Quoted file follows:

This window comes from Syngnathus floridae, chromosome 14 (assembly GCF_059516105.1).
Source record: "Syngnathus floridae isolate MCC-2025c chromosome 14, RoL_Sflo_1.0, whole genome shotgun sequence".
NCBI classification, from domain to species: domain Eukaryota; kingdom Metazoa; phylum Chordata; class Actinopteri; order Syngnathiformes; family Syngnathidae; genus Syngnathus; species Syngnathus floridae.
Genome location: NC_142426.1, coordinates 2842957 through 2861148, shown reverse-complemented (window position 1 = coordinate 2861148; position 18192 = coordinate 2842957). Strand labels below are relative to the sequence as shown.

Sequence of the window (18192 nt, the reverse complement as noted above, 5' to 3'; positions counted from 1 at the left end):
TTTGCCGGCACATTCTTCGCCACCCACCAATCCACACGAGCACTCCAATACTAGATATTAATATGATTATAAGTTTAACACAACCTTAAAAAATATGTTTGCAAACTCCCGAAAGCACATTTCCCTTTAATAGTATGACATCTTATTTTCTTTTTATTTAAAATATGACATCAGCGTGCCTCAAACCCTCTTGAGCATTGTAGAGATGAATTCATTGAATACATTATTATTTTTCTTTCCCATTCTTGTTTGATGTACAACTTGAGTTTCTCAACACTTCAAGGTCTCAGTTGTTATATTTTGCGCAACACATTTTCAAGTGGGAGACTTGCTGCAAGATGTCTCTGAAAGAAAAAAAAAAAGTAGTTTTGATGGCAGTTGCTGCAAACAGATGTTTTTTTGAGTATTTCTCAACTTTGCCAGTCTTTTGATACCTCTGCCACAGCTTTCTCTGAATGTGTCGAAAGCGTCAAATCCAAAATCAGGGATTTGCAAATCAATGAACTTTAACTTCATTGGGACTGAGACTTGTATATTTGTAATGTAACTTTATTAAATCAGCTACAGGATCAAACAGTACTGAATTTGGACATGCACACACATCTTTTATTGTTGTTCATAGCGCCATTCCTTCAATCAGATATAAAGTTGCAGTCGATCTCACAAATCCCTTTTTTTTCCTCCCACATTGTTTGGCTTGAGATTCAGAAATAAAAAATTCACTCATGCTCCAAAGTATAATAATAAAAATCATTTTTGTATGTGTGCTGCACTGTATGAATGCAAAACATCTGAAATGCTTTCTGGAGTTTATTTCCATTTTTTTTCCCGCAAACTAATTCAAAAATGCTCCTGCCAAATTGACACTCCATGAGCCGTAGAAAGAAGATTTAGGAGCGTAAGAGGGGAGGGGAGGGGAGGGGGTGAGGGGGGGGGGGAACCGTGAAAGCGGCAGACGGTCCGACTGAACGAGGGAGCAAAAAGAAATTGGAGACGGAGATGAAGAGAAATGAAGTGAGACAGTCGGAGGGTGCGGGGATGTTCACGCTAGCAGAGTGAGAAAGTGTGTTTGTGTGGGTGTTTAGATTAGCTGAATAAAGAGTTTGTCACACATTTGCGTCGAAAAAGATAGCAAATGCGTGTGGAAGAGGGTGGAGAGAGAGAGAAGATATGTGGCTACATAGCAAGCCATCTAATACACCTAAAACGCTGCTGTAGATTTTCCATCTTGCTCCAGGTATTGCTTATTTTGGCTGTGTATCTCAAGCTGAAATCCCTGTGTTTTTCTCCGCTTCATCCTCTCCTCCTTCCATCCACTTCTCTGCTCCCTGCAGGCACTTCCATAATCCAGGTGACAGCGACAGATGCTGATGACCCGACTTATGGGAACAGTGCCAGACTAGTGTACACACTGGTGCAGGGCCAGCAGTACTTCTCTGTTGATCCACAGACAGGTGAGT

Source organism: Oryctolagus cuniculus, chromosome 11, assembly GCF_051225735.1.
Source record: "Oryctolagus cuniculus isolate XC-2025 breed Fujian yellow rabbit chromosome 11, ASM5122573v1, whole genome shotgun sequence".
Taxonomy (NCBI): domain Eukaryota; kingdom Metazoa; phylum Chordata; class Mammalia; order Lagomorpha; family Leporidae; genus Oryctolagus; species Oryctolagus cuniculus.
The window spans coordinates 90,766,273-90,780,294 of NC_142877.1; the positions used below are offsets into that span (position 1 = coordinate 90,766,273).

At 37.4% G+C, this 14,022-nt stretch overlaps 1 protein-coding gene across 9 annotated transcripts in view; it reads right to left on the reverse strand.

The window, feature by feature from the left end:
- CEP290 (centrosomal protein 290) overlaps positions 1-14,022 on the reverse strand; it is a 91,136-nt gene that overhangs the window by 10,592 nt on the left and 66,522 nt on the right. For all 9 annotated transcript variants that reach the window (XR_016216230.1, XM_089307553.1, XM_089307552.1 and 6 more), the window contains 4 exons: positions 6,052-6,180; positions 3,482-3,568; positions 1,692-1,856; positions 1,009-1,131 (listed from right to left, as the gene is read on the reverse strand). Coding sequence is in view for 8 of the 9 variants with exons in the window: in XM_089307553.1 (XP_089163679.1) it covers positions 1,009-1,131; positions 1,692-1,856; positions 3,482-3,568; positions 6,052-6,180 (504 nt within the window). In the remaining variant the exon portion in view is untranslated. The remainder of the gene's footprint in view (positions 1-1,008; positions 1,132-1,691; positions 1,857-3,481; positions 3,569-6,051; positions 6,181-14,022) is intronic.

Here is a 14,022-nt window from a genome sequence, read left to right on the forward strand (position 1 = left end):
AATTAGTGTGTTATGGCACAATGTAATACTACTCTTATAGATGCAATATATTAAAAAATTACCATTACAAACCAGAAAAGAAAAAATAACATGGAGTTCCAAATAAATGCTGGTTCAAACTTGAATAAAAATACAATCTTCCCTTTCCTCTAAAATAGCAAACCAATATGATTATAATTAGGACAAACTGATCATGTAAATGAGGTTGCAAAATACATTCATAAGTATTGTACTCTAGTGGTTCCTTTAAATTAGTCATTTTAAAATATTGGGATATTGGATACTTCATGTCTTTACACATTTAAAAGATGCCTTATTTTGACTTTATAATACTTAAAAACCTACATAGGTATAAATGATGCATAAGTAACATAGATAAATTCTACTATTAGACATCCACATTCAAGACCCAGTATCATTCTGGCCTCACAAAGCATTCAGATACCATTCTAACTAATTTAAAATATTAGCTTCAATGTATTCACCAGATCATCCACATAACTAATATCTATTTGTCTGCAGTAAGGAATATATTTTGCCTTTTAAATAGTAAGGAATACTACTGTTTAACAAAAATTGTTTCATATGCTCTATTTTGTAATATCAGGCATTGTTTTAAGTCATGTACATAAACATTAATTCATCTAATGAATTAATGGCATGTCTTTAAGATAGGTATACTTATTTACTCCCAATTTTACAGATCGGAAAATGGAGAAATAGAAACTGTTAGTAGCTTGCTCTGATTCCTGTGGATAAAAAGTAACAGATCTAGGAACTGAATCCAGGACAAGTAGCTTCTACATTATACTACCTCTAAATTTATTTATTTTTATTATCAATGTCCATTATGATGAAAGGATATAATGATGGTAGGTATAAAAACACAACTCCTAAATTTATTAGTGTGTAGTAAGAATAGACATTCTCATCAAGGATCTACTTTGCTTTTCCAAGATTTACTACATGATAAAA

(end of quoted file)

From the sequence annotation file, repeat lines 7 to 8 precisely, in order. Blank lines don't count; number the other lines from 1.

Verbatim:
Source organism: Oryctolagus cuniculus, chromosome 11, assembly GCF_051225735.1.
Source record: "Oryctolagus cuniculus isolate XC-2025 breed Fujian yellow rabbit chromosome 11, ASM5122573v1, whole genome shotgun sequence".